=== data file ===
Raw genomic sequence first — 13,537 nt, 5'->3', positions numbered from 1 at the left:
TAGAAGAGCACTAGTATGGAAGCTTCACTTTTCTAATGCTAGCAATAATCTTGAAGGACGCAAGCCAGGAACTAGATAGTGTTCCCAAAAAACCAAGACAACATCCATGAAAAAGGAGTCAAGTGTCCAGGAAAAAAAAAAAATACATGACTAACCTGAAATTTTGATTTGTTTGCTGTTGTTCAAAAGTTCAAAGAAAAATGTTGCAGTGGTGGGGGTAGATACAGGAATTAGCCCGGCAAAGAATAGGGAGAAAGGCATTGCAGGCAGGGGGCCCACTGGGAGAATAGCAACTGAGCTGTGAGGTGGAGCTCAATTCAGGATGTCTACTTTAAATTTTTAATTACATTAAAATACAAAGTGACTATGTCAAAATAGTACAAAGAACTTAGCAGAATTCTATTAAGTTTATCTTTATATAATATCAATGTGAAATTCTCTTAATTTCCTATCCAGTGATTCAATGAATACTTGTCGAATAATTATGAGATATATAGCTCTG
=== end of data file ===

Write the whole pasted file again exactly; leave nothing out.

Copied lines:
Raw genomic sequence first — 13,537 nt, 5'->3', positions numbered from 1 at the left:
TAGAAGAGCACTAGTATGGAAGCTTCACTTTTCTAATGCTAGCAATAATCTTGAAGGACGCAAGCCAGGAACTAGATAGTGTTCCCAAAAAACCAAGACAACATCCATGAAAAAGGAGTCAAGTGTCCAGGAAAAAAAAAAAATACATGACTAACCTGAAATTTTGATTTGTTTGCTGTTGTTCAAAAGTTCAAAGAAAAATGTTGCAGTGGTGGGGGTAGATACAGGAATTAGCCCGGCAAAGAATAGGGAGAAAGGCATTGCAGGCAGGGGGCCCACTGGGAGAATAGCAACTGAGCTGTGAGGTGGAGCTCAATTCAGGATGTCTACTTTAAATTTTTAATTACATTAAAATACAAAGTGACTATGTCAAAATAGTACAAAGAACTTAGCAGAATTCTATTAAGTTTATCTTTATATAATATCAATGTGAAATTCTCTTAATTTCCTATCCAGTGATTCAATGAATACTTGTCGAATAATTATGAGATATATAGCTCTG